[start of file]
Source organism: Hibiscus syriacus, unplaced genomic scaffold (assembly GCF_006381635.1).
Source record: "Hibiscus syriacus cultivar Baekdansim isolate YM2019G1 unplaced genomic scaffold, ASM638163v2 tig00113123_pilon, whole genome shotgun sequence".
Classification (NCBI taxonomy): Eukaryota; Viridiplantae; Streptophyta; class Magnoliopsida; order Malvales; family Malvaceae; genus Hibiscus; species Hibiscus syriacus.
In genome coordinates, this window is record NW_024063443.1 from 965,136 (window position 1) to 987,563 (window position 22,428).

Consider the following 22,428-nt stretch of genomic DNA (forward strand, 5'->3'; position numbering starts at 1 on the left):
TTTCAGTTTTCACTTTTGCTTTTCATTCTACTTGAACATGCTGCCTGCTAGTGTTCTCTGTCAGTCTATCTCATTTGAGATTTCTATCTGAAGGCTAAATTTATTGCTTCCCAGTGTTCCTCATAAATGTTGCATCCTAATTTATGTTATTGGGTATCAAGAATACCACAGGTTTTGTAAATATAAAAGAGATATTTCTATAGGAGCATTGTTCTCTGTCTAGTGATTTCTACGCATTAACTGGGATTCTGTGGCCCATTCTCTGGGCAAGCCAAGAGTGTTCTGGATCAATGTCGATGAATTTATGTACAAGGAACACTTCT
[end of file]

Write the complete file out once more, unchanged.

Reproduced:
Source organism: Hibiscus syriacus, unplaced genomic scaffold (assembly GCF_006381635.1).
Source record: "Hibiscus syriacus cultivar Baekdansim isolate YM2019G1 unplaced genomic scaffold, ASM638163v2 tig00113123_pilon, whole genome shotgun sequence".
Classification (NCBI taxonomy): Eukaryota; Viridiplantae; Streptophyta; class Magnoliopsida; order Malvales; family Malvaceae; genus Hibiscus; species Hibiscus syriacus.
In genome coordinates, this window is record NW_024063443.1 from 965,136 (window position 1) to 987,563 (window position 22,428).

Consider the following 22,428-nt stretch of genomic DNA (forward strand, 5'->3'; position numbering starts at 1 on the left):
TTTCAGTTTTCACTTTTGCTTTTCATTCTACTTGAACATGCTGCCTGCTAGTGTTCTCTGTCAGTCTATCTCATTTGAGATTTCTATCTGAAGGCTAAATTTATTGCTTCCCAGTGTTCCTCATAAATGTTGCATCCTAATTTATGTTATTGGGTATCAAGAATACCACAGGTTTTGTAAATATAAAAGAGATATTTCTATAGGAGCATTGTTCTCTGTCTAGTGATTTCTACGCATTAACTGGGATTCTGTGGCCCATTCTCTGGGCAAGCCAAGAGTGTTCTGGATCAATGTCGATGAATTTATGTACAAGGAACACTTCT